-Patternreview.com’s Brother Sewing Machine Review section has no mention of the XL 3750. Not a good sign, as this tells me that either this machine has a reputation I’m unaware of, or it’s simply not that popular of a buy.

Other considerations:
This model is on eBay for $134.99 and is listed on Amazon.com for $118.26. My previous machine was $99.99 and had similar reviews and issues. Considering that my budget is about $200, I’d rather come close to number, unless it’s an antique and well reviewed machine that happens to be available for a bit less via eBay or Craigslist.

Brother ES2000

Brother ES2000 77 Stitch Function Computerized Free Arm Sewing Machine

Average Review on Amazon: 4/5 stars (72 reviews total)

Recommended on PatternReview.com?: Yes, by 1/1 users. Also received several accolades in the review’s comments.

Reviewed on SewMamaSew?: No

Pros:

-costs under $250.

-is capable of quilting.

-Free arm sewing machine.

-77 stitch functions.

– tension adjustment control.

-has a drop-in bobbin.

-comes with a variety of decorative stitches.

-has buttonhole feature.

-has automatic tension.

-has adjustable stitch length & width.

Cons:

-No mention of adjustable presser foot pressure.

-No quilting table.

-like the XL 3750, this machine is a lightweight model, which does worry me. Additionally, the reviews are good but not great. It also seems that the negative reviews point to a lack of support from Brother, which bothers me.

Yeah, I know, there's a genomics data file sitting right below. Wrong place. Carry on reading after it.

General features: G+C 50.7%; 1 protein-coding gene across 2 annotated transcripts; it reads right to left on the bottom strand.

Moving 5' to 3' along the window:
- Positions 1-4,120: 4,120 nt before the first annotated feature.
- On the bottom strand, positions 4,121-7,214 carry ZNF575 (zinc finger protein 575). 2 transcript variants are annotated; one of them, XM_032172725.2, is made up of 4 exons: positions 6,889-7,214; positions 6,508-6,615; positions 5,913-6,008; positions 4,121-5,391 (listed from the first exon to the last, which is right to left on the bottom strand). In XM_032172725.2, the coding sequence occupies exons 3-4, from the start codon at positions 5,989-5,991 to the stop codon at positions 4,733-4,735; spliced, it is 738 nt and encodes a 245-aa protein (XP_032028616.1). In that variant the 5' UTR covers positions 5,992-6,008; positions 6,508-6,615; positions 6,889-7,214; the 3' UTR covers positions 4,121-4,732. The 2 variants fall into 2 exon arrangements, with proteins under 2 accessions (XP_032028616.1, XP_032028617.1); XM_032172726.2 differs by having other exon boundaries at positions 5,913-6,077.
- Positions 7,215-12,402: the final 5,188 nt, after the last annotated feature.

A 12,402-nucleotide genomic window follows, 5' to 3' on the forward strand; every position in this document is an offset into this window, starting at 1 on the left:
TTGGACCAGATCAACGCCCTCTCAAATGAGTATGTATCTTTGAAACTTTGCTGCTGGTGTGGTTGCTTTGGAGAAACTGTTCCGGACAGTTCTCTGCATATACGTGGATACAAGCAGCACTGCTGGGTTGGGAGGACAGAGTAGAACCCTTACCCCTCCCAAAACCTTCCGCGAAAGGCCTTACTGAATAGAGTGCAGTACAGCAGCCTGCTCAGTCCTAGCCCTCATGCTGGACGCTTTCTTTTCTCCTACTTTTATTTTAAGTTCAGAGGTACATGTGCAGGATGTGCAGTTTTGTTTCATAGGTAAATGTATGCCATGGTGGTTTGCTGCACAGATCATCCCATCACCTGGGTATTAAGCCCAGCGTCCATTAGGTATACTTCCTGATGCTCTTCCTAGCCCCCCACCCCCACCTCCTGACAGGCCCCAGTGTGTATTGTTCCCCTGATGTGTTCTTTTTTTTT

Other considerations:

$142.00 on Ebay, $158.57 on Amazon. This model is computerized, which I don’t necessarily need, but it’s an interesting addition to consider.


Brother XR 7700

Brother XR 7700 Computerized Sewing Machine w/Free Bonus Feet

Average Review on Amazon: 5/5 stars (1 review)

Recommended on PatternReview.com?: Yes, by 1/1 users.

Reviewed on SewMamaSew?: Yes, reviews are here and here.

Pros:

-Needle Up/Down Setting

-Buttonhole feature

-Drop in bobbin.

-Adjustable stitch length/width.

Cons:

-Not enough evidence to make me want to purchase this model! Only 2 reviews between Amazon and Patternreview, which does worry me a bit.

Other considerations: Computerized model. Again, I’m not sure how I feel about computerized models on the lower end of the price scale.

Brother XR9000

Brother Xr9000 Computerized Sewing Machine

Average Review on Amazon: 4.5/5 stars (2 reviews)

Recommended on PatternReview.com?: No.

Reviewed on SewMamaSew?: Yes, find the review here.

Average Review on Costco.com: 3.75/5 stars (9 reviews)

Pros:

-costs under $250.
-is capable of quilting.
-comes with a darning foot.
-has a drop-in bobbin.
-comes with 80 stitches, as well as an alphabet for monogramming.
-has buttonhole feature (8 styles of buttonholes).
-has adjustable stitch length & width.
-A quilting table.

Cons:

-no mention of adjustable presser foot pressure.

-has adjustable tension control.

Other considerations: Goes for $269.00 on Amazon, currently available for $149.99 on eBay. This machine was originally available only through Costco (for $179.99), which explains the lack of Amazon reviews — the Costco.com website has several reviews posted.

Bernina 811 Sport

Bernina 811 Sport on eBay

Average Review on Amazon: Not available on Amazon

Recommended on PatternReview.com?: Yes (1 review here)

Reviewed on SewMamaSew?: No.

Pros:

-Embroidery Stitches

-Adjustable Stitch Length and Width

-Adjustable Needle Position

-costs under $250.

-is capable of quilting.

-has a drop-in bobbin.

-comes with a variety of decorative stitches.

-has buttonhole feature

Cons:

-comes with a darning foot and an even feed foot.

-has automatic tension.

-has adjustable presser foot pressure.